Ep 118: Pure Parts

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Each week, we discuss a different topic about Clojure and functional programming.

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This week, the topic is: "parts of a pure data model". We look at pure data models we've created and see what they have in common.

Our discussion includes:

Selected quotes

And when there's a pure data model, a pure data model is something that is both wide enough to handle an actual use case and be useful, but it's shallow enough that you can understand it and trust the function calls that it has. All of the operations on that data are in the same namespace, so it's easier to understand.

I know they're predicates because they end in a question mark.

All of the necessary changes and views are encapsulated in a namespace. That means the rest of your application can rely on its higher-level operations when working with the data model. These are a higher-level vocabulary for your application, instead of just Clojure core's vocabulary.

Everything that can be done is all co-located in a namespace.

Am I multiplying by 0.10 or 0.15? Or am I calculating a tip? One of those statements has more information.

A pure data model lets you, as a programmer, think at a higher level in the rest of your application. When you think at a higher level that's trusted, it's a lower cognitive load. You can come back to the code later, read a function, and know what it means in the context of your application.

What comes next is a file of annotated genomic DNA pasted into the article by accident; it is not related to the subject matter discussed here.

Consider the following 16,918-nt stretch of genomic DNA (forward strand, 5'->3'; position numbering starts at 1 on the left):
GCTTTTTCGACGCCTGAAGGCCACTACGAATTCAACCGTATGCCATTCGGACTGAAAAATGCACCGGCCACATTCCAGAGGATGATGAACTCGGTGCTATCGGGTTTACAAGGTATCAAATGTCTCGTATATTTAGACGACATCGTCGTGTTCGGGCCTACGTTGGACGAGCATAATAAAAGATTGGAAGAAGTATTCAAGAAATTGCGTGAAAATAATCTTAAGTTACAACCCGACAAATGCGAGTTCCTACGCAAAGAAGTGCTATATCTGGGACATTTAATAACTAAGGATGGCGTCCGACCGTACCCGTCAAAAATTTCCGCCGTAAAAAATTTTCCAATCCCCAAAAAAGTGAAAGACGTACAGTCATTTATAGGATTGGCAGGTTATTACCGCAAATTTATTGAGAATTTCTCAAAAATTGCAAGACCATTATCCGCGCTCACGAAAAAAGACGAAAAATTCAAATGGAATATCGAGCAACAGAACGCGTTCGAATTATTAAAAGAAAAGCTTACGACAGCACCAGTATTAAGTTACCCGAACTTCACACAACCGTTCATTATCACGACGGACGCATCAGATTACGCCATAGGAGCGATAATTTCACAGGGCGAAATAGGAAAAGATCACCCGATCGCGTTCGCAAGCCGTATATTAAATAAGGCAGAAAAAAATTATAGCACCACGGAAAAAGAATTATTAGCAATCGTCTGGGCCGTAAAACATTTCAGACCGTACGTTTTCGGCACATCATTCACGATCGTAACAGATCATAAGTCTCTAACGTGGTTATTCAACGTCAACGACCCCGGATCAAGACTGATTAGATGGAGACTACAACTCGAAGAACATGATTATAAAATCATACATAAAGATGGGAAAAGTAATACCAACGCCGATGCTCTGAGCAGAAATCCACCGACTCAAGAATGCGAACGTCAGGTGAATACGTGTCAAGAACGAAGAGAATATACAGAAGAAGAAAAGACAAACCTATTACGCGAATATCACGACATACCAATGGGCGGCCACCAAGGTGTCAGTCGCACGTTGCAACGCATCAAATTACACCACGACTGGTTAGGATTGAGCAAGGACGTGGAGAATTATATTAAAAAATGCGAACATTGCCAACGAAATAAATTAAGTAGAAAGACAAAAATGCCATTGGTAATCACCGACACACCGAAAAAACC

In every pure data model, you have to know what the data looks like.

Don't underestimate the value of being able to find places where a predicate is used. It tells you what the code cares about this situation. When you have to nuance the situation, you can look at the call sites and take them all into account.

Once you've made the HTTP call, all the information about the request, the response, the body, and all that is pure data. You can do a pure transform from the domain of raw, external HTTP information into the internal domain of the pure data model.

But because it's a pure function, it's a lot easier to test. All things are easier to test when they're pure. I/O is a very, very thin layer—both on the way in and the way out.

Instead of mixing I/O and logic, do as much I/O as you can, at once, to get a big bag of pure information to work with. And then on the way out, do a pure transform to generate everything you need for the I/O, like the full requests.

You can have a big bag of extra context that's there for you as the programmer—even though the program doesn't need it.

Parts of a pure model